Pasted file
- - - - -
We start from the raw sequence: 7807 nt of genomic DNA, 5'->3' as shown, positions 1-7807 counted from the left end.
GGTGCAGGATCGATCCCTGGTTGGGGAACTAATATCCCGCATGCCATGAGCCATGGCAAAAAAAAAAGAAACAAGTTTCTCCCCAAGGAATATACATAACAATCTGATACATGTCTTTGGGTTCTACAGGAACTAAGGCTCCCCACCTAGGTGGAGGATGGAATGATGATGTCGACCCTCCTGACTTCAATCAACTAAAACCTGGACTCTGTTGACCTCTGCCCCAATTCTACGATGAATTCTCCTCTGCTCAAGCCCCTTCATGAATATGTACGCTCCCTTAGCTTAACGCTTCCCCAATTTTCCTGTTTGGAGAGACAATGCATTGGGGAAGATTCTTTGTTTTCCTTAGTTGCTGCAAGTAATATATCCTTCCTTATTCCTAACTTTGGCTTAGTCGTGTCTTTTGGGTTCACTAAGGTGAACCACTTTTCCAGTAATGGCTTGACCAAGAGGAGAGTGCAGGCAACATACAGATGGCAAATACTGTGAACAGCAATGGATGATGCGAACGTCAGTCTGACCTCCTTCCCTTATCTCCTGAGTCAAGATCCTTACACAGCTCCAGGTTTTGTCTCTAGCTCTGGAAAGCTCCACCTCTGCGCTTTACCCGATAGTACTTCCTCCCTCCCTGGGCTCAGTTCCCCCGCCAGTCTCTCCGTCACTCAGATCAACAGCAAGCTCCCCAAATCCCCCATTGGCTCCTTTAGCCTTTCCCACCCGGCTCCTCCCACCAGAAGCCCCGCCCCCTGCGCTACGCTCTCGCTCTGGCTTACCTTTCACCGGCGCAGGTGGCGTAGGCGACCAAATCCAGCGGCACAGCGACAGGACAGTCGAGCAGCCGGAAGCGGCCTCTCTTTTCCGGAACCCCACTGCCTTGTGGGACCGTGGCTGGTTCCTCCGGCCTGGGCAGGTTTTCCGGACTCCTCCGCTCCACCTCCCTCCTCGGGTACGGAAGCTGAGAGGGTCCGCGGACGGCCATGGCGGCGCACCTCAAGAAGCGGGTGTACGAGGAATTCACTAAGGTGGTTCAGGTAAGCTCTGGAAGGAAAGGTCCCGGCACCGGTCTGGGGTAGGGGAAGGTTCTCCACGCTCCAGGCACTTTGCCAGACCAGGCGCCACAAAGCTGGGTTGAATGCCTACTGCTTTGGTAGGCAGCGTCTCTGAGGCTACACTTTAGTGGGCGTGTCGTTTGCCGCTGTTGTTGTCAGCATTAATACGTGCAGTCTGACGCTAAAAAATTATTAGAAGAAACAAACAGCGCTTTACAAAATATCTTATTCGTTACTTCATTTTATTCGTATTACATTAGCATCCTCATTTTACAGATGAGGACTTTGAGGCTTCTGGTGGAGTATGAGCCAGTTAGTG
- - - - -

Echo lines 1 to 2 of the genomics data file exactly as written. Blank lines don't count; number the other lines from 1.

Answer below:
We start from the raw sequence: 7807 nt of genomic DNA, 5'->3' as shown, positions 1-7807 counted from the left end.
GGTGCAGGATCGATCCCTGGTTGGGGAACTAATATCCCGCATGCCATGAGCCATGGCAAAAAAAAAAGAAACAAGTTTCTCCCCAAGGAATATACATAACAATCTGATACATGTCTTTGGGTTCTACAGGAACTAAGGCTCCCCACCTAGGTGGAGGATGGAATGATGATGTCGACCCTCCTGACTTCAATCAACTAAAACCTGGACTCTGTTGACCTCTGCCCCAATTCTACGATGAATTCTCCTCTGCTCAAGCCCCTTCATGAATATGTACGCTCCCTTAGCTTAACGCTTCCCCAATTTTCCTGTTTGGAGAGACAATGCATTGGGGAAGATTCTTTGTTTTCCTTAGTTGCTGCAAGTAATATATCCTTCCTTATTCCTAACTTTGGCTTAGTCGTGTCTTTTGGGTTCACTAAGGTGAACCACTTTTCCAGTAATGGCTTGACCAAGAGGAGAGTGCAGGCAACATACAGATGGCAAATACTGTGAACAGCAATGGATGATGCGAACGTCAGTCTGACCTCCTTCCCTTATCTCCTGAGTCAAGATCCTTACACAGCTCCAGGTTTTGTCTCTAGCTCTGGAAAGCTCCACCTCTGCGCTTTACCCGATAGTACTTCCTCCCTCCCTGGGCTCAGTTCCCCCGCCAGTCTCTCCGTCACTCAGATCAACAGCAAGCTCCCCAAATCCCCCATTGGCTCCTTTAGCCTTTCCCACCCGGCTCCTCCCACCAGAAGCCCCGCCCCCTGCGCTACGCTCTCGCTCTGGCTTACCTTTCACCGGCGCAGGTGGCGTAGGCGACCAAATCCAGCGGCACAGCGACAGGACAGTCGAGCAGCCGGAAGCGGCCTCTCTTTTCCGGAACCCCACTGCCTTGTGGGACCGTGGCTGGTTCCTCCGGCCTGGGCAGGTTTTCCGGACTCCTCCGCTCCACCTCCCTCCTCGGGTACGGAAGCTGAGAGGGTCCGCGGACGGCCATGGCGGCGCACCTCAAGAAGCGGGTGTACGAGGAATTCACTAAGGTGGTTCAGGTAAGCTCTGGAAGGAAAGGTCCCGGCACCGGTCTGGGGTAGGGGAAGGTTCTCCACGCTCCAGGCACTTTGCCAGACCAGGCGCCACAAAGCTGGGTTGAATGCCTACTGCTTTGGTAGGCAGCGTCTCTGAGGCTACACTTTAGTGGGCGTGTCGTTTGCCGCTGTTGTTGTCAGCATTAATACGTGCAGTCTGACGCTAAAAAATTATTAGAAGAAACAAACAGCGCTTTACAAAATATCTTATTCGTTACTTCATTTTATTCGTATTACATTAGCATCCTCATTTTACAGATGAGGACTTTGAGGCTTCTGGTGGAGTATGAGCCAGTTAGTG